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History of Georgia

The recorded history of Georgia dates back more than 2,500 years and the Georgian language is one of the oldest living languages in the world.

Ancient and medieval Georgia

The region was settled as early as the fifth millennium BC by a neolithic culture. In ancient times, the Greeks knew the region as Colchis and it featured in the Greek legend of Jason and the Argonauts, who travelled there in search of the Golden Fleece. The Georgian regions became known as Kartli (or Kolkheti, 'Colchis') in the western coastal plain, and Iberia in the mountainous east, prior to its becoming a unified client state of the Roman Empire after 66 BC. It became one of the first states in the world to convert to Christianity in 330 AD, when King Marian III established it as the official state religion.

Although it was subsequently beset by various invaders, principally Arabs, Mongols, Persians and Turks, the Georgian kingdom retained a greater or lesser degree of independence for over 1,000 years. It achieved a peak of power and prestige between the 11th and 13th centuries under powerful rulers such as the poet-king David Agmashenebili 'David the Builder' (reigned 1099 - 1125) and 'King-woman' the Georgian language having no word for 'queen') Tamar (1184 - 1213), both regarded as saints by the Georgian Orthodox Church. Georgia suffered a lengthy period of decline thereafter, finding itself contested by the Ottoman and Persian empires. It ultimately fell under the influence of the expanding Russian Empire, from which Georgia had sought protection against its Muslim enemies.

Georgia under the Russian Empire, 1801-1918

In 1801, the Russian Tsar Alexander I abolished the Georgian kingdom and exiled its royal family. It was fully absorbed into the Russian Empire by 1804, following which an intense program of Russification was undertaken to replace the Georgian social and cultural system with a Russian version. At the same time, economic life became increasingly dominated by Armenian merchants.

Georgian dissatisfaction with Tsarist autocracy and Armenian economic domination led to the development of a national liberation movement in the second half of the 19th century. A large-scale peasant revolt occurred in 1905 which led to political reforms that eased the tensions for a period. During this time, the Marxist Social Democratic Party became the dominant political movement in Georgia, occupying all the Georgian seats in the Russian State Duma established after 1905. Joseph Stalin, a Georgian Bolshevik, became a leader of the revolutionary anti-Russian (and anti-Menshevik) movement in Georgia.

The Russian Revolution of October 1917 plunged Russia into a bloody civil war during which several outlying Russian territories declared independence. Georgia was one of them, proclaiming the establishment of the independent Democratic Republic of Georgia on May 26, 1918. The new country was ruled by the Menshevik faction of the Social Democratic Party, which established a multi-party system in sharp contrast with the "dictatorship of the proletariat" established by the Bolsheviks in Russia. It was recognised as independent by the major European powers in 1918 and by Russia in May 1920.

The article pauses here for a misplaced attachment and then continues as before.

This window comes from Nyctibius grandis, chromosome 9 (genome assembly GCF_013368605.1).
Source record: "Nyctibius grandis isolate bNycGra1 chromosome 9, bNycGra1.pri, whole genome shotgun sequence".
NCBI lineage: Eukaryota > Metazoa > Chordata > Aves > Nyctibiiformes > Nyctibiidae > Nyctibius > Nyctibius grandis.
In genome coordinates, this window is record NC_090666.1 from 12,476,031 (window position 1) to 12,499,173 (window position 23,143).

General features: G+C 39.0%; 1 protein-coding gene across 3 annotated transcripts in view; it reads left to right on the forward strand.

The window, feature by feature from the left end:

Georgia under the Soviet Union, 1921-1991

However, in March 1921 the Soviet Red Army invaded Georgia and forcibly incorporated it into a Transcaucasian Federative Soviet Socialist Republic (TFSSR) comprising Armenia, Azerbaijan, and Georgia. Soviet rule was harsh: 5,000 people were executed following a failed revolt in 1924 and thousands more were purged under Stalin and his secret police chief, the Georgian Lavrenty Beria. In 1936, the TSFSR was dissolved and Georgia became the Georgian Soviet Socialist Republic.

Reaching the Caucasus oilfields was one of the main objectives of Hitler's invasion of the USSR in August 1941, but the armies of the Axis powers did not get as far as Georgia. Instead, Stalin's restoration of the previously suppressed Georgian Orthodox Church in 1943 led to a revival of nationalist sentiment, which emerged fully after his death in 1953. Stalin's reputation as a tyrant did not stop Georgians from idolising the former leader and reacting strongly against Nikita Khrushchev's repuditation of Stalinism. In 1956, hundreds of Georgians were killed when they demonstrated against Khrushchev's policy of de-Stalinization.

The decentralisation program introduced by Khrushchev in the mid-1950s was soon exploited by Georgian Communist Party officials to build their own regional power base. A thriving capitalist shadow economy emerged alongside the official state-owned economy, making Georgia one of the most economically successful Soviet republics but unfortunately also greatly increasing corruption.

Although corruption was hardly unknown in the Soviet Union, it became so widespread and blatant in Georgia that it came to be an embarassment to the authorities in Moscow. The country's interior minister between 1964 and 1972, Eduard Shevardnadze, gained a reputation as a fighter of corruption and engineered the removal of Vasily Mzhavanadze, the corrupt First Secretary of the Georgian Communist Party. Shevardnadze ascended to the post of First Secretary with the blessings of Moscow. He was an effective and able ruler of Georgia from 1972 to 1985, improving the official economy and dismissing hundreds of corrupt officials.

Shevardnadze's appointment as Soviet Foreign Minister in 1985 caused him to be replaced as Georgian leader by Jumber Patiashvili, a conservative and generally ineffective Communist who coped poorly with the challenges of perestroika. Towards the end of the late 1980s there were increasingly violent clashes between the Communist authorities, the resurgent Georgian nationalist movement and nationalist movements in Georgia's minority-populated regions (notably South Ossetia). In April 1989, Soviet troops were used to break up a peaceful demonstration at the government building in Tbilisi. Twenty Georgians were killed. The event radicalised Georgian politics, prompting many - even some Georgian communists - to conclude that independence was preferable to continued Soviet rule.